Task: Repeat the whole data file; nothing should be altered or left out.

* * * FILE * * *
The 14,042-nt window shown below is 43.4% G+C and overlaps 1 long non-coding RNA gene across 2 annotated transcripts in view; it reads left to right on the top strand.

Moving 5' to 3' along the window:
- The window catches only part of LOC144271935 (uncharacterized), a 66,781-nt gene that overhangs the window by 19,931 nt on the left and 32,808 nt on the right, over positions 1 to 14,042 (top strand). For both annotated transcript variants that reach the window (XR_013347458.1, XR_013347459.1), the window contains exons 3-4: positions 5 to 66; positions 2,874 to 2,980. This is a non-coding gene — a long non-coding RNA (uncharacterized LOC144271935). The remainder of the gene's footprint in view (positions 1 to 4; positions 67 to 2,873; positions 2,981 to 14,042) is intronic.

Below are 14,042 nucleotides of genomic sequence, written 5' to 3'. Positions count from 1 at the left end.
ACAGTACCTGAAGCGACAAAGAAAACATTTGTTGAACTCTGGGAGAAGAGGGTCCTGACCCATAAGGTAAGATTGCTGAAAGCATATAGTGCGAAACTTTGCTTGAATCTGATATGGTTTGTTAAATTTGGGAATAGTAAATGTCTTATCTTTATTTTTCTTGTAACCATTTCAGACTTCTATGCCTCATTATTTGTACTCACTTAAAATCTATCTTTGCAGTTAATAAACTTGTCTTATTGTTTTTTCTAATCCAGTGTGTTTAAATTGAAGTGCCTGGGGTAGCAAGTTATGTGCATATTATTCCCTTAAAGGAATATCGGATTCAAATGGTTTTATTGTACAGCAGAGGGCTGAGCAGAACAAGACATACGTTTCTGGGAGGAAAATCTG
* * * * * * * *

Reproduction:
The 14,042-nt window shown below is 43.4% G+C and overlaps 1 long non-coding RNA gene across 2 annotated transcripts in view; it reads left to right on the top strand.

Moving 5' to 3' along the window:
- The window catches only part of LOC144271935 (uncharacterized), a 66,781-nt gene that overhangs the window by 19,931 nt on the left and 32,808 nt on the right, over positions 1 to 14,042 (top strand). For both annotated transcript variants that reach the window (XR_013347458.1, XR_013347459.1), the window contains exons 3-4: positions 5 to 66; positions 2,874 to 2,980. This is a non-coding gene — a long non-coding RNA (uncharacterized LOC144271935). The remainder of the gene's footprint in view (positions 1 to 4; positions 67 to 2,873; positions 2,981 to 14,042) is intronic.

Below are 14,042 nucleotides of genomic sequence, written 5' to 3'. Positions count from 1 at the left end.
ACAGTACCTGAAGCGACAAAGAAAACATTTGTTGAACTCTGGGAGAAGAGGGTCCTGACCCATAAGGTAAGATTGCTGAAAGCATATAGTGCGAAACTTTGCTTGAATCTGATATGGTTTGTTAAATTTGGGAATAGTAAATGTCTTATCTTTATTTTTCTTGTAACCATTTCAGACTTCTATGCCTCATTATTTGTACTCACTTAAAATCTATCTTTGCAGTTAATAAACTTGTCTTATTGTTTTTTCTAATCCAGTGTGTTTAAATTGAAGTGCCTGGGGTAGCAAGTTATGTGCATATTATTCCCTTAAAGGAATATCGGATTCAAATGGTTTTATTGTACAGCAGAGGGCTGAGCAGAACAAGACATACGTTTCTGGGAGGAAAATCTG